Moving Agile Forward

Rethinking What’s Next in Software Development

Al Shalloway is an acknowledged thought leader in how we design and develop software. In this post, he begins the conversation about where we are headed next. It seems that everyone is in software development these days and most agree that we need to improve. Al notes that the original manifesto mentions the Agile Manifesto mentions “the team 17 times, the customer 3 times, business twice and management not at all.” But rather than impaling the sacred Agile Manifesto cow, he offers us a place to start the conversation with his personal manifesto.

I think this is a wonderful place to start a conversation about where we go from here. If you have an opinion about how the software business needs to change, I encourage you to read this post.

bh 5/30/2017

A Personal Manifesto | Net Objectives

May 28, 2017 — Posted by Al Shalloway

Background and the Agile Manifesto.I have been asked several times to help in the rewrite of an Agile Manifesto.  After having been involved in Snowbird 10 (the reunion of some of the original Agile Manifesto authors along with some others from the Lean/Kanban community) I realized there is no “Agile” community. Rather we have many sub-communities that are so diverse it is hard to think of them as being under one umbrella.
click here for more…


Source: A Personal Manifesto | Net Objectives blog


Kanban Distilled for Managers

This is a repost from . Their website reports that they will be back soon… but until then, here is a great explaniation of how a kanban can work in software development. If you’re interested, click here for a Lean Glossary (adapted from Richard Durnall’s blog).
Bob Hubbard, Atlanta Georgia USA

Kanban is a technique for managing a software development process in a highly efficient way. Kanban underpins Toyota’s “just-in-time” (JIT) production system. Although producing software is a creative activity and therefore different to mass-producing cars, the underlying mechanism for managing the production line can still be applied.A software development process can be thought of as a pipeline with feature requests entering one end and improved software emerging from the other end.

Software Pipeline

Inside the pipeline, there will be some kind of process which could range from an informal ad hoc process to a highly formal phased process. In this article, we’ll assume a simple phased process of: (1) analyse the requirements, (2) develop the code, and (3) test it works.

The Effect of Bottlenecks

A bottleneck in a pipeline restricts flow. The throughput of the pipeline as a whole is limited to the throughput of the bottleneck.

Using our development pipeline as an example: if the testers are only able to test 5 features per week whereas the developers and analysts have the capacity to produce 10 features per week, the throughput of the pipeline as a whole will only be 5 features per week because the testers are acting as a bottleneck.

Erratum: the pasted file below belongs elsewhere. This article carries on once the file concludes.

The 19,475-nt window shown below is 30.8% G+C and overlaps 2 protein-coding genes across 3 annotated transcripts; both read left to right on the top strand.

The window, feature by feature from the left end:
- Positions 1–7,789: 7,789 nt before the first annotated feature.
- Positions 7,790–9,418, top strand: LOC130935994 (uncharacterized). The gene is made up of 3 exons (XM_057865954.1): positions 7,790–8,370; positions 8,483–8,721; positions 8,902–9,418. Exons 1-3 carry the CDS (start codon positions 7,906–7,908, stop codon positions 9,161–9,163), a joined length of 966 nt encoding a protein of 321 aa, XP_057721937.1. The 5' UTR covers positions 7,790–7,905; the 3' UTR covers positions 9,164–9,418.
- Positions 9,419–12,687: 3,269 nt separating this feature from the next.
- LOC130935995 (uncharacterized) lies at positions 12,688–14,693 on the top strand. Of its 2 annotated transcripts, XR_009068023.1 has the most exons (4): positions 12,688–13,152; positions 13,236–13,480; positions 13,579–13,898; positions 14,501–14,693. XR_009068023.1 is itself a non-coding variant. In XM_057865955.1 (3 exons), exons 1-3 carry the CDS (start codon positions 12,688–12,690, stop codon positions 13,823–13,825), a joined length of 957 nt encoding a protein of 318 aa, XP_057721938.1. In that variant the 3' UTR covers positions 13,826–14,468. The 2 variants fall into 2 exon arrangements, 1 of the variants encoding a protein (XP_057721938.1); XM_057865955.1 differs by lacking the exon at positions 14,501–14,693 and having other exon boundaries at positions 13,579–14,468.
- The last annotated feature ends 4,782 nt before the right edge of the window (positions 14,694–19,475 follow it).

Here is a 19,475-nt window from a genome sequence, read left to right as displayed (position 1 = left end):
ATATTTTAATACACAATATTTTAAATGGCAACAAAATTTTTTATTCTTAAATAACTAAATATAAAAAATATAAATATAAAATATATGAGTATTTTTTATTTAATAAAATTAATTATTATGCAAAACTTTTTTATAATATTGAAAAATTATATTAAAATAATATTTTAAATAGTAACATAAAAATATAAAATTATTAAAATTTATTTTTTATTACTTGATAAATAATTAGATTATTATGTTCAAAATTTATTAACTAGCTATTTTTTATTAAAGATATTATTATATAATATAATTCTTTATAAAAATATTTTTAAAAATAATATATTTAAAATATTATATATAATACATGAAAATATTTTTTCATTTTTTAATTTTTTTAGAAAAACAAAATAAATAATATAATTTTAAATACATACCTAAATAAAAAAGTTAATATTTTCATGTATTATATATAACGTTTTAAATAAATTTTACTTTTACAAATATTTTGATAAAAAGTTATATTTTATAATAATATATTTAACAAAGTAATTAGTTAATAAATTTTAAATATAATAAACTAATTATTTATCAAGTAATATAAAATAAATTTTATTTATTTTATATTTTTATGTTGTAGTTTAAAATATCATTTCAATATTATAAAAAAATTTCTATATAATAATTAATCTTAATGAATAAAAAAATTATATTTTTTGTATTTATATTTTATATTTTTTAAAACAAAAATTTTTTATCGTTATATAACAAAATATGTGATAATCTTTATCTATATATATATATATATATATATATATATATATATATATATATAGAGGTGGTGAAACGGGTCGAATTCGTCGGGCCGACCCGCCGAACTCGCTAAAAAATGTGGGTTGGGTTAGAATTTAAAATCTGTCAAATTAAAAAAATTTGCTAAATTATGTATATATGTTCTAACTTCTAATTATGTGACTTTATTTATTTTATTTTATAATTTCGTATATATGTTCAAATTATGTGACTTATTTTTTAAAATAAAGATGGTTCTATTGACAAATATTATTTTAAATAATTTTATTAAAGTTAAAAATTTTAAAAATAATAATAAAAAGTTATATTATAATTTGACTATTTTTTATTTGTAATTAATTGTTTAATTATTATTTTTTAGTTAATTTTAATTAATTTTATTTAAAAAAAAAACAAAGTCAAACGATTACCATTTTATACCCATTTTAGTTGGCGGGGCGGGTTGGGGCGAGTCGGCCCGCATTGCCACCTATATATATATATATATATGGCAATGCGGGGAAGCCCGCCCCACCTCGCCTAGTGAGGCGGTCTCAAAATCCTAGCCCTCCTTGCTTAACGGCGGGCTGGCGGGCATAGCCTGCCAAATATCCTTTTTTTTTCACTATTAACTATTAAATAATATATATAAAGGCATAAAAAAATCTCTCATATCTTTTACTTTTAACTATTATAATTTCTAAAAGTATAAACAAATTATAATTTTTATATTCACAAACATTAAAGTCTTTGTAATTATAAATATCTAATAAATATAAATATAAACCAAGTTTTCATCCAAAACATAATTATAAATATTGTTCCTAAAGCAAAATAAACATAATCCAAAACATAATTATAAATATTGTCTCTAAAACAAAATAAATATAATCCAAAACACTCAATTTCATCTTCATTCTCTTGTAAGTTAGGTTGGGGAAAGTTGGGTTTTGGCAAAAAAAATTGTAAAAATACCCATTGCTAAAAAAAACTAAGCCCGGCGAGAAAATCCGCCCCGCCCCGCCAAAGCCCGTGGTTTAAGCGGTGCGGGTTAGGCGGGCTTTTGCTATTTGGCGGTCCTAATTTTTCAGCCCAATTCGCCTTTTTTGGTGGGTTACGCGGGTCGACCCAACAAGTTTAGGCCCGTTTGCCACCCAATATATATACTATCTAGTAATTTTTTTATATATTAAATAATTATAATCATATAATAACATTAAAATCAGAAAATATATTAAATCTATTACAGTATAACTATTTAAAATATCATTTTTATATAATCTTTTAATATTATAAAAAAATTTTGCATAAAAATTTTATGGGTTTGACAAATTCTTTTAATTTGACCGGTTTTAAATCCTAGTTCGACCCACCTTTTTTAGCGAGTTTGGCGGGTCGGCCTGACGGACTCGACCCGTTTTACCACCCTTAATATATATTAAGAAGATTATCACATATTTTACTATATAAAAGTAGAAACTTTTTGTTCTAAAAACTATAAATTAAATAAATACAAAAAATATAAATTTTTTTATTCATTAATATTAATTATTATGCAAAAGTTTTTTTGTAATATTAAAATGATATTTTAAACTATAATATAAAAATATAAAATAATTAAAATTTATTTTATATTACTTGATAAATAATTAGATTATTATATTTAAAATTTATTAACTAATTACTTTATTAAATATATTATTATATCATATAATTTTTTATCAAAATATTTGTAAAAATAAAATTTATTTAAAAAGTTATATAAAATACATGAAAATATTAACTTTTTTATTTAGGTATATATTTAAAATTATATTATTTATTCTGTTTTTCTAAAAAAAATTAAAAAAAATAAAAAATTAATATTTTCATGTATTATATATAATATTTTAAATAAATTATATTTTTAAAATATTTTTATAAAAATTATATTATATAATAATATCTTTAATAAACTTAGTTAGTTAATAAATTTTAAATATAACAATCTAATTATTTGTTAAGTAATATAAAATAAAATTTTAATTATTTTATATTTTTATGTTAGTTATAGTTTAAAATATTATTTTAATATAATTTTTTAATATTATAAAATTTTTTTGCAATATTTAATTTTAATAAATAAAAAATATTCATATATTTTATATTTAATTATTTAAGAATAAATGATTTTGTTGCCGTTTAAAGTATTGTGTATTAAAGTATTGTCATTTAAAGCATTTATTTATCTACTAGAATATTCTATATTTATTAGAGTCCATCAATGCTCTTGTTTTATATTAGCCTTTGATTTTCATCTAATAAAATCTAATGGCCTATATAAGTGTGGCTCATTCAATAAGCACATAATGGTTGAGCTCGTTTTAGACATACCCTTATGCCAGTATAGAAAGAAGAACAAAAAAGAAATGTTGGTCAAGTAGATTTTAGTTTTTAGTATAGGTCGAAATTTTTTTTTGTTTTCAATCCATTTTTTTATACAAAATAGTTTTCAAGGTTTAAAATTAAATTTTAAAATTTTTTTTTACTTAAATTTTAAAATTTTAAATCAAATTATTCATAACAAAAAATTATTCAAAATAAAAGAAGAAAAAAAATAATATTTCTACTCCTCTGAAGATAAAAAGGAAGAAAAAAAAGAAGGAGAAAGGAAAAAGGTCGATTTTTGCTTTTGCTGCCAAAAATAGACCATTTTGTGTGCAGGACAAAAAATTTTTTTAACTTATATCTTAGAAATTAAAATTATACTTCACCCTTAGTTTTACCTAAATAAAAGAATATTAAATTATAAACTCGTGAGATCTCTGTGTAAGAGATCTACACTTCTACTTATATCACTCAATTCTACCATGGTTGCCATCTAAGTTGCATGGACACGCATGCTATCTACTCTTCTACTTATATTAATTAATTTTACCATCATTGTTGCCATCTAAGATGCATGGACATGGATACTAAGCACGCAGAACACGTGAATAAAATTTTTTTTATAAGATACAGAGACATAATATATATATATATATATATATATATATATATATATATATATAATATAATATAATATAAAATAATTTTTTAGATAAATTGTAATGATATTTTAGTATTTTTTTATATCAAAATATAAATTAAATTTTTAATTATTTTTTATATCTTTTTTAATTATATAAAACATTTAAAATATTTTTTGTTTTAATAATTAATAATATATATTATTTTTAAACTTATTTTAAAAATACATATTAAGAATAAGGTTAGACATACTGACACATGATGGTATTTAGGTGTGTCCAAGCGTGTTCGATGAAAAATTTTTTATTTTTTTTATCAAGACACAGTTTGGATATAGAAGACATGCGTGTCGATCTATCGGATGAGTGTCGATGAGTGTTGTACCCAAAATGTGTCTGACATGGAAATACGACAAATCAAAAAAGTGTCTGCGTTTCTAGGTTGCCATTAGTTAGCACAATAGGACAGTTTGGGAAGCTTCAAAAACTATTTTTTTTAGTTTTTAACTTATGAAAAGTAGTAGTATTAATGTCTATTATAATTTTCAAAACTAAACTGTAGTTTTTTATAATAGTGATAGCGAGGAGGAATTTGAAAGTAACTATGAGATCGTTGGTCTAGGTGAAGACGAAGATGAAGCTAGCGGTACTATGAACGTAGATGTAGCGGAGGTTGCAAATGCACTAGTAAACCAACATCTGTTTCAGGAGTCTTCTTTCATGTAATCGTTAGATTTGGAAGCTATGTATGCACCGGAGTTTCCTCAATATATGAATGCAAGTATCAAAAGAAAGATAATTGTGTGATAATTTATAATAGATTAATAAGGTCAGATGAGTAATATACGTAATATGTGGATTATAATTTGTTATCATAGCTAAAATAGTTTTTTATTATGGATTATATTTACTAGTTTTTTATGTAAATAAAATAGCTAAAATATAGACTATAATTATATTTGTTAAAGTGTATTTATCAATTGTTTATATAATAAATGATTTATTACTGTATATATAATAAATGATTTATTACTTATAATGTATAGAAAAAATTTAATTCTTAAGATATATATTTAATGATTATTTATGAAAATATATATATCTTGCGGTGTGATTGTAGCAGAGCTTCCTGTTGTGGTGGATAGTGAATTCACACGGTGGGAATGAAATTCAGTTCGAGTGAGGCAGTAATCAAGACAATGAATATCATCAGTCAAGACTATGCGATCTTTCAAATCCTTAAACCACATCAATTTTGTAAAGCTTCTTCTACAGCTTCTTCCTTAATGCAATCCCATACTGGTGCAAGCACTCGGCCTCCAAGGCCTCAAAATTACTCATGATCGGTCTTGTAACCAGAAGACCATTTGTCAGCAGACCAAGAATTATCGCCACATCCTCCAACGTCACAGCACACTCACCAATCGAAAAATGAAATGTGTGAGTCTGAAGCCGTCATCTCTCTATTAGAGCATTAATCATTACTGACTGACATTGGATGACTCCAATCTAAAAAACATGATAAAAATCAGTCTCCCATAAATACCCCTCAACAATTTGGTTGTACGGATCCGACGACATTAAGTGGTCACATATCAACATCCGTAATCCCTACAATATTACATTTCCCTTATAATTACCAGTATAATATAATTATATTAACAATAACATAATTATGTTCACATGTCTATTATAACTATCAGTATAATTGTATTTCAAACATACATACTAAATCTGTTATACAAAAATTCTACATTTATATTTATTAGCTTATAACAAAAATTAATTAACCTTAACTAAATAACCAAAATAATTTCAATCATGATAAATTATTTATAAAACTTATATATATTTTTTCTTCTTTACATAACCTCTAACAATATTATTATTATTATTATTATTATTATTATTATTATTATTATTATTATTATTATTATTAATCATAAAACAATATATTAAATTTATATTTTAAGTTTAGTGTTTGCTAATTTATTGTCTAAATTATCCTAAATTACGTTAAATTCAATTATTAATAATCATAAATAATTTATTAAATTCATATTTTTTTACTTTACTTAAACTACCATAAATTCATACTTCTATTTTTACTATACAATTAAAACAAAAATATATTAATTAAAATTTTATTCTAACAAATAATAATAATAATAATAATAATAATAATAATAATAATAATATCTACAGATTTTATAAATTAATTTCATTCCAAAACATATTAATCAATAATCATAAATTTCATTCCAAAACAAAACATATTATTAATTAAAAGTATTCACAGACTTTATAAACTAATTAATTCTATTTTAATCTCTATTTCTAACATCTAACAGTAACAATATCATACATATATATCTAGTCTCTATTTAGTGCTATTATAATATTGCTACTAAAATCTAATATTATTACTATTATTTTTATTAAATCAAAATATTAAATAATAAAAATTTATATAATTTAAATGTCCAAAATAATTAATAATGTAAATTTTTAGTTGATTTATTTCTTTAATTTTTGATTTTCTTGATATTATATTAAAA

Effect of Bottlenecks

If the analysts and developers aren’t aware that the testers are the bottleneck, then a backlog of work will begin to pile up in front of the testers.

The effect is that lead times go up. And, like warehouse stock, work sitting in the pipeline ties up investment, creates distance from the market, and drops in value as time goes by.

Inevitably, quality suffers. To keep up, the testers start to cut corners. The resulting bugs released into production cause problems for the users and waste future pipeline capacity.

If, on the other hand, we knew where the bottleneck was, we could redeploy resources to help relieve it. For example, the analysts could help with testing and the developers could work on test automation.

But how do we know where the bottleneck is in any given process? And what happens when it moves?

Kanban reveals bottlenecks dynamically

Kanban is incredibly simple, but at the same time incredibly powerful. In its simplest incarnation, a kanban system consists of a big board on the wall with cards or sticky notes placed in columns with numbers at the top.

Limiting work-in-progress reveals the bottlenecks so you can address them.

The cards represent work items as they flow through the development process represented by the columns. The numbers at the top of each column are limits on the number of cards allowed in each column.

The limits are the critical difference between a kanban board and any other visual storyboard. Limiting the amount of work-in-progress (WIP), at each step in the process, prevents overproduction and reveals bottlenecks dynamically so that you can address them before they get out of hand.

Worked Example

The board below shows a situation where the developers and analysts are being prevented from taking on any more work until the testers free up a slot and pull in the next work item. At this point the developers and analysts should be looking at ways they can help relieve the burden on the testers.

Notice that we’ve split some of the columns in two, to indicate items being worked on and those finished and ready to be pulled by the downsteam process. There are several different ways you can layout out the board. This is a fairly simple way. The limits at the top of the split columns cover both the “doing” and “done” columns.

Once the testers have finished testing a feature, they move the card and free up a slot in the “Test” column.

Now the empty slot in the “Test” column can be filled by one of the cards in the development “done” column. That frees up a slot under “Development” and the next card can be pulled from the “Analysis” column and so on.

Next steps

How to get started with Kanban…

  1. Map your value stream (your development process).
    Where do feature ideas come from? What are all the steps that the idea goes through until it’s sitting in the hands of the end-user?
  2. Define the start and end points for the Kanban system.
    These should preferably be where you have political control. Don’t worry too much about starting with a narrow focus, as people outside the span will soon ask to join in.
  3. Agree:
    • Initial WIP limits and policies for changing or temporarily breaking them
    • Process for prioritising and selecting features
    • Policies for different classes of service (e.g. “standard”, “expedite”, “fixed delivery date”). Are estimates needed? When choosing work, which will be selected first?
    • Frequency of reviews
  4. Draw up a Kanban board.
    All you need is a whiteboard and some Post-It™ notes. Don’t spend too much time making it look beautiful because it will almost certainly evolve.